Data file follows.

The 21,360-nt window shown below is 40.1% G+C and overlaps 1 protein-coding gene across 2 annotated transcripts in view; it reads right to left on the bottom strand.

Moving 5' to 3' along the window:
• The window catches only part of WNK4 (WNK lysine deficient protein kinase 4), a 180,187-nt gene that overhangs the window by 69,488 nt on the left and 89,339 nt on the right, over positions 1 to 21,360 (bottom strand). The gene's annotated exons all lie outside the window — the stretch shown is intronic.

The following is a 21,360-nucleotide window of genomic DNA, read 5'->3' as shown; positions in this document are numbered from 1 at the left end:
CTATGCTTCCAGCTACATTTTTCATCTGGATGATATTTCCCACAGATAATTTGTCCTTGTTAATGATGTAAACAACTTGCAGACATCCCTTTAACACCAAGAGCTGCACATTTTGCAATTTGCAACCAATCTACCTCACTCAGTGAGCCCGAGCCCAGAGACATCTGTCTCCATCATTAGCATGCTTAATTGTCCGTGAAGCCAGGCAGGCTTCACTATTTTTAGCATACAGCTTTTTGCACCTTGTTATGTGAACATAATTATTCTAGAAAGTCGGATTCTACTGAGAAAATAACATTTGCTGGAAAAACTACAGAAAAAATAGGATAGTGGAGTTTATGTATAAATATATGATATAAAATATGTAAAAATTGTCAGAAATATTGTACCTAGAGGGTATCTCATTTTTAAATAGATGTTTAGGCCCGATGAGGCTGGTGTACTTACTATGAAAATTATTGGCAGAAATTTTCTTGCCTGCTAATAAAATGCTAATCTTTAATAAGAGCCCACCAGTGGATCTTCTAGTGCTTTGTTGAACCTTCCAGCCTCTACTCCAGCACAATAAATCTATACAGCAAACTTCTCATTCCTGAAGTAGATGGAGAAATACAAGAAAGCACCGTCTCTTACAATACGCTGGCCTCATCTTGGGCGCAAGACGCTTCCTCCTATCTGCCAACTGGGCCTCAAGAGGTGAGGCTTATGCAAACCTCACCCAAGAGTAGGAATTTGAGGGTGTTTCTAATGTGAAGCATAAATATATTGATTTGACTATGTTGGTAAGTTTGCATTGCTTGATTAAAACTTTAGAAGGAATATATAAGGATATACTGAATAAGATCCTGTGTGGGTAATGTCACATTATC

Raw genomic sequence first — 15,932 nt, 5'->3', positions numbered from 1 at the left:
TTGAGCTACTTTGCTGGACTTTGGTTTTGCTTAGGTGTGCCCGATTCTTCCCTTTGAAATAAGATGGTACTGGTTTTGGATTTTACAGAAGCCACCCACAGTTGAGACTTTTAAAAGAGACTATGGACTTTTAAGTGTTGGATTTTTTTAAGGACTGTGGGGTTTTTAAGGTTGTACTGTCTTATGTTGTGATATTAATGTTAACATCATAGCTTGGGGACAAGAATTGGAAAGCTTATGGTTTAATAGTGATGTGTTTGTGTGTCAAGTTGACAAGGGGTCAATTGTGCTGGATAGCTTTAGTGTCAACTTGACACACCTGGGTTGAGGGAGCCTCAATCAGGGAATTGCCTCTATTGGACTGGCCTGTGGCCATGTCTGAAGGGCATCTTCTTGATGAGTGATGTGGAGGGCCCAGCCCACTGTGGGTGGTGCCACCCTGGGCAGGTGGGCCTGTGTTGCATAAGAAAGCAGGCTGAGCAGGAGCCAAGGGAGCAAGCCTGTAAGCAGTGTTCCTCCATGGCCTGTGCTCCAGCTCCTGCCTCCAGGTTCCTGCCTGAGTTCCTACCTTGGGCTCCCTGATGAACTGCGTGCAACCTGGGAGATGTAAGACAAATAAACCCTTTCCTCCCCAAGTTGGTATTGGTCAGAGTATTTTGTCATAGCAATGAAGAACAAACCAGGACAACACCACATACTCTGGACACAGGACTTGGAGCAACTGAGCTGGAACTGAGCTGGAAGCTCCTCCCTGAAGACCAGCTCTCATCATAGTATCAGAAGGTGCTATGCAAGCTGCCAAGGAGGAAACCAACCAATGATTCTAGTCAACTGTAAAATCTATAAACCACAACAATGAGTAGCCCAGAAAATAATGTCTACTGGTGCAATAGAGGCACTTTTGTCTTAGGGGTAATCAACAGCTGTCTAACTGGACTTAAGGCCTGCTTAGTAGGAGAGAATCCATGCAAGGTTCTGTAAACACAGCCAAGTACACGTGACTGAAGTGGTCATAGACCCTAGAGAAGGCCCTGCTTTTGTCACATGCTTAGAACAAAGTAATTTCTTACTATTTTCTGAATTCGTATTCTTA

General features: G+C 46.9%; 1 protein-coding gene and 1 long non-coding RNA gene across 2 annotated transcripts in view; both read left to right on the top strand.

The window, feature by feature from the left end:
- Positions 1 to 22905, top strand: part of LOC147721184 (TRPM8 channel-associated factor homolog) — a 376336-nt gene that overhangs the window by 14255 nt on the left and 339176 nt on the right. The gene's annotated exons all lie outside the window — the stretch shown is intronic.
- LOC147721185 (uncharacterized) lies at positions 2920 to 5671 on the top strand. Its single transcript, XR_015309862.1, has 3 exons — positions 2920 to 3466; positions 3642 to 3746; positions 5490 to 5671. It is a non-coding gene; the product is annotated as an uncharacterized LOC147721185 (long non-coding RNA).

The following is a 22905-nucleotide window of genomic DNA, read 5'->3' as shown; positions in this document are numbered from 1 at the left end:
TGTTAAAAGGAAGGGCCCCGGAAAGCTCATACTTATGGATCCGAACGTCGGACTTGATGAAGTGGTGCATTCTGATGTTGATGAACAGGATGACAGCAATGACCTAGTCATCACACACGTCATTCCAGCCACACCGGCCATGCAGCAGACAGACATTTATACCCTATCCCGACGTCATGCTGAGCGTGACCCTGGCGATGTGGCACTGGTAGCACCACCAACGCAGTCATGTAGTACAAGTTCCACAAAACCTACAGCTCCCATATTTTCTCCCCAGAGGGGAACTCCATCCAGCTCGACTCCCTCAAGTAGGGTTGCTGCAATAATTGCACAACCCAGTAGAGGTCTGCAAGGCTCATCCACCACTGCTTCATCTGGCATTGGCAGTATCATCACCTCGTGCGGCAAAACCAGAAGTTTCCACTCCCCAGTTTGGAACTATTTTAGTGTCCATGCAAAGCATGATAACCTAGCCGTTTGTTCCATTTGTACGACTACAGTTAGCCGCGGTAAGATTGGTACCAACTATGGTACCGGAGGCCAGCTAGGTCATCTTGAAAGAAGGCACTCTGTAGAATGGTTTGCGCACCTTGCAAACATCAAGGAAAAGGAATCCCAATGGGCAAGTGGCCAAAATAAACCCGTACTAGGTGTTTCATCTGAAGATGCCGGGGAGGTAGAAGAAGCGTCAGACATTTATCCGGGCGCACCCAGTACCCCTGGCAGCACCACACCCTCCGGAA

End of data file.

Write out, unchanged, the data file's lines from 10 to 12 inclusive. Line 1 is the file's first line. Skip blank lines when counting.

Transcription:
- Positions 1 to 22905, top strand: part of LOC147721184 (TRPM8 channel-associated factor homolog) — a 376336-nt gene that overhangs the window by 14255 nt on the left and 339176 nt on the right. The gene's annotated exons all lie outside the window — the stretch shown is intronic.
- LOC147721185 (uncharacterized) lies at positions 2920 to 5671 on the top strand. Its single transcript, XR_015309862.1, has 3 exons — positions 2920 to 3466; positions 3642 to 3746; positions 5490 to 5671. It is a non-coding gene; the product is annotated as an uncharacterized LOC147721185 (long non-coding RNA).

The following is a 22905-nucleotide window of genomic DNA, read 5'->3' as shown; positions in this document are numbered from 1 at the left end: